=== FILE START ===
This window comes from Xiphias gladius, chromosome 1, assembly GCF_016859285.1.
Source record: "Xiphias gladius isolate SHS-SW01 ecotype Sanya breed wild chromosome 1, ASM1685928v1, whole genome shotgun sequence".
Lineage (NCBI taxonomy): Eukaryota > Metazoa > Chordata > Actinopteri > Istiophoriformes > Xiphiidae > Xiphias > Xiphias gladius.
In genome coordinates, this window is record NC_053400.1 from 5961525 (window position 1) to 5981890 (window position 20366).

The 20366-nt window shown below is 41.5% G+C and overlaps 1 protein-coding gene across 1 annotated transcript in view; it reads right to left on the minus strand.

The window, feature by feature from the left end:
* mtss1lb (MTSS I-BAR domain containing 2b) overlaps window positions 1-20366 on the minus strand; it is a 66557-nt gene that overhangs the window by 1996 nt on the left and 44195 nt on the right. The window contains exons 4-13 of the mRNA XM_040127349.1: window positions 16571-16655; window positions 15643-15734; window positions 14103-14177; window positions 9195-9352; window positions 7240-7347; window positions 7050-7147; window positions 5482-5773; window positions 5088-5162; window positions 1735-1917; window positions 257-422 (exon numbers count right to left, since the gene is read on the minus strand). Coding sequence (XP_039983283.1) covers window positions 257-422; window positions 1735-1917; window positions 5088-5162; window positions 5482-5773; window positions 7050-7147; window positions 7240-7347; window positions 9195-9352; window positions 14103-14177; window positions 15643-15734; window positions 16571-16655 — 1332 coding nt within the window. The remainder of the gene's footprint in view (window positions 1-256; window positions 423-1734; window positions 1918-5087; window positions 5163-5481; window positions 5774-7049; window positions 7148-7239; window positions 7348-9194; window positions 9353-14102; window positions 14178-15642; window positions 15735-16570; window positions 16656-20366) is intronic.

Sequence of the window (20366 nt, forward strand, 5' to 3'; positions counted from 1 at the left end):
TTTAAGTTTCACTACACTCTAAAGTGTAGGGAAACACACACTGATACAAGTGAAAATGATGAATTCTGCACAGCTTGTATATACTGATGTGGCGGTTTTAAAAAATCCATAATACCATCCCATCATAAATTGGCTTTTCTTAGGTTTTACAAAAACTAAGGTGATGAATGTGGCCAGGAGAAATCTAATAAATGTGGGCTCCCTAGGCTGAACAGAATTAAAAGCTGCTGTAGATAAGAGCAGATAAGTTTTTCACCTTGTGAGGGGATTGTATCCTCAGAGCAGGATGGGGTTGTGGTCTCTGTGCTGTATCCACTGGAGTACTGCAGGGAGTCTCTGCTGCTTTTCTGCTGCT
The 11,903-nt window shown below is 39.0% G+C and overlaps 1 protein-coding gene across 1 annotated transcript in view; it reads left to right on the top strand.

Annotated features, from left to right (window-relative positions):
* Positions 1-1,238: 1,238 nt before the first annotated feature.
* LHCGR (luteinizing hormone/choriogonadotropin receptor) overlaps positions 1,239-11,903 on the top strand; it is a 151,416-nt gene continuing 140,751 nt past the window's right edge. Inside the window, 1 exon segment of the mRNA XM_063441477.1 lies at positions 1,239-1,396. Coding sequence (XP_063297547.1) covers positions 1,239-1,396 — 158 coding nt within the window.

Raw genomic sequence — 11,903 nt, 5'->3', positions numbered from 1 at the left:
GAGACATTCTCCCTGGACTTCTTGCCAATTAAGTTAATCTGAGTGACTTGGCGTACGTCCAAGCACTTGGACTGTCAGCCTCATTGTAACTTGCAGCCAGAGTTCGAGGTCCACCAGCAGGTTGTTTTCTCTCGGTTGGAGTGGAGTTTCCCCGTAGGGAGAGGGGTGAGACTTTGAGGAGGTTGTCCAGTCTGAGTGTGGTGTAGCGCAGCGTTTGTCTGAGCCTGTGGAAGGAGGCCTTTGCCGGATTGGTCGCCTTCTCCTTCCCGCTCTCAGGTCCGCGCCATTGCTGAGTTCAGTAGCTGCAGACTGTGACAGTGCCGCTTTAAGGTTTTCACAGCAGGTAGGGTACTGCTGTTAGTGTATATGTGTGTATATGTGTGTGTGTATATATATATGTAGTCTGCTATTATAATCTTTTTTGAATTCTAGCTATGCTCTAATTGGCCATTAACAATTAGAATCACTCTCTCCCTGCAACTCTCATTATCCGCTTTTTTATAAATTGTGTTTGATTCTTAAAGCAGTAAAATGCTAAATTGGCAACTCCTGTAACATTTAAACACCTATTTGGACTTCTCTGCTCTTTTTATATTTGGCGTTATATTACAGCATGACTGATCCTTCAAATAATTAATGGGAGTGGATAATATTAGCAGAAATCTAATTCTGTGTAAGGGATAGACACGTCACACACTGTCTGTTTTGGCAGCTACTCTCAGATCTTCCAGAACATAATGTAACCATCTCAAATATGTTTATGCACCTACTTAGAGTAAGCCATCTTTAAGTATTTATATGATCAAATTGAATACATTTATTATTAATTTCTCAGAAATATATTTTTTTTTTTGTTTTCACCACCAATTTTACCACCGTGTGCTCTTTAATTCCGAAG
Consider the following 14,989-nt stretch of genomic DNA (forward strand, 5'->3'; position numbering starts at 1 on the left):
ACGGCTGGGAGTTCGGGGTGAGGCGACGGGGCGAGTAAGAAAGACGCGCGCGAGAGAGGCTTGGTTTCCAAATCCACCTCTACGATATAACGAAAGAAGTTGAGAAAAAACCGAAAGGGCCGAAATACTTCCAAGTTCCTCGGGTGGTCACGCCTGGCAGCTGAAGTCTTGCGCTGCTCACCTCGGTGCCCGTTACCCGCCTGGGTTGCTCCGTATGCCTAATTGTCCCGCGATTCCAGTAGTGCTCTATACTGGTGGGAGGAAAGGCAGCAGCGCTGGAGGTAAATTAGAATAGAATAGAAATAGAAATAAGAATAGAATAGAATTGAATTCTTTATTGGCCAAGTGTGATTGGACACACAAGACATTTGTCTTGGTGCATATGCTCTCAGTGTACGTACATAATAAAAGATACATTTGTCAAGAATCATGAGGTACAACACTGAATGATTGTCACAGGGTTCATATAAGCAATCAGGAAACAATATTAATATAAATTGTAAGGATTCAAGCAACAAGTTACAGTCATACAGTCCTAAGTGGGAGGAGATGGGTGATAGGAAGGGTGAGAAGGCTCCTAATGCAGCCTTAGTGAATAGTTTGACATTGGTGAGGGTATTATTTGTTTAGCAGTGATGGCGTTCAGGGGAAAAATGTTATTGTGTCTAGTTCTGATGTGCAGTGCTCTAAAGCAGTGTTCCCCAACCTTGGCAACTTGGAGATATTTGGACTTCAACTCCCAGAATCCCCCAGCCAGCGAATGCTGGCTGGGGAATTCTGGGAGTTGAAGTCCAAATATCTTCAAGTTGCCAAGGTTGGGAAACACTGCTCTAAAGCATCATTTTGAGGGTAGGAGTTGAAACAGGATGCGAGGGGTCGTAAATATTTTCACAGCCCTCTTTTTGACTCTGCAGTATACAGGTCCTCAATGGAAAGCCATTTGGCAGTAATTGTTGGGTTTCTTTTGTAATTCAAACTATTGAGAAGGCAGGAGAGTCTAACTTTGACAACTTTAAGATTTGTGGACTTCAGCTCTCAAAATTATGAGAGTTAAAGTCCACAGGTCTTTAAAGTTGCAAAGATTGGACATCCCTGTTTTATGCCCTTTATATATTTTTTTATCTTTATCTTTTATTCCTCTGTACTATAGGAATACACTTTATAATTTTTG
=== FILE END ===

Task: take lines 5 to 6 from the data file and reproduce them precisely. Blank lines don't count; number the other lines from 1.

The 20366-nt window shown below is 41.5% G+C and overlaps 1 protein-coding gene across 1 annotated transcript in view; it reads right to left on the minus strand.

The window, feature by feature from the left end: